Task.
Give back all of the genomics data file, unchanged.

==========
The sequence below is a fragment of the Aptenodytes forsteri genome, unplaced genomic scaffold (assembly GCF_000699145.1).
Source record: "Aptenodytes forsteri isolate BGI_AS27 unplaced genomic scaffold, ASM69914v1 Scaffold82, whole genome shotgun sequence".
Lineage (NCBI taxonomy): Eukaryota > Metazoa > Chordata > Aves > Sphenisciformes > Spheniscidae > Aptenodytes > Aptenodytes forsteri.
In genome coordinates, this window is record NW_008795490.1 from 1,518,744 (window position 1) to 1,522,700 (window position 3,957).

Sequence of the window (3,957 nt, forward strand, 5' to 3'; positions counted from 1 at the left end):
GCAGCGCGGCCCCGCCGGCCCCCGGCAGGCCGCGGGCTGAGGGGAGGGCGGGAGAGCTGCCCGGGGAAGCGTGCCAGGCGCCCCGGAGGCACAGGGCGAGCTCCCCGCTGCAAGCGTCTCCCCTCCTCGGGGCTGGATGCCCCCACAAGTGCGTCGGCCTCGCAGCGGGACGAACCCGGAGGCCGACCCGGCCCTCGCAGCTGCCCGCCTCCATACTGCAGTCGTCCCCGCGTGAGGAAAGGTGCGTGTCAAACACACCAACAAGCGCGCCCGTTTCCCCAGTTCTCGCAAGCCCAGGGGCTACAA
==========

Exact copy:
The sequence below is a fragment of the Aptenodytes forsteri genome, unplaced genomic scaffold (assembly GCF_000699145.1).
Source record: "Aptenodytes forsteri isolate BGI_AS27 unplaced genomic scaffold, ASM69914v1 Scaffold82, whole genome shotgun sequence".
Lineage (NCBI taxonomy): Eukaryota > Metazoa > Chordata > Aves > Sphenisciformes > Spheniscidae > Aptenodytes > Aptenodytes forsteri.
In genome coordinates, this window is record NW_008795490.1 from 1,518,744 (window position 1) to 1,522,700 (window position 3,957).

Sequence of the window (3,957 nt, forward strand, 5' to 3'; positions counted from 1 at the left end):
GCAGCGCGGCCCCGCCGGCCCCCGGCAGGCCGCGGGCTGAGGGGAGGGCGGGAGAGCTGCCCGGGGAAGCGTGCCAGGCGCCCCGGAGGCACAGGGCGAGCTCCCCGCTGCAAGCGTCTCCCCTCCTCGGGGCTGGATGCCCCCACAAGTGCGTCGGCCTCGCAGCGGGACGAACCCGGAGGCCGACCCGGCCCTCGCAGCTGCCCGCCTCCATACTGCAGTCGTCCCCGCGTGAGGAAAGGTGCGTGTCAAACACACCAACAAGCGCGCCCGTTTCCCCAGTTCTCGCAAGCCCAGGGGCTACAA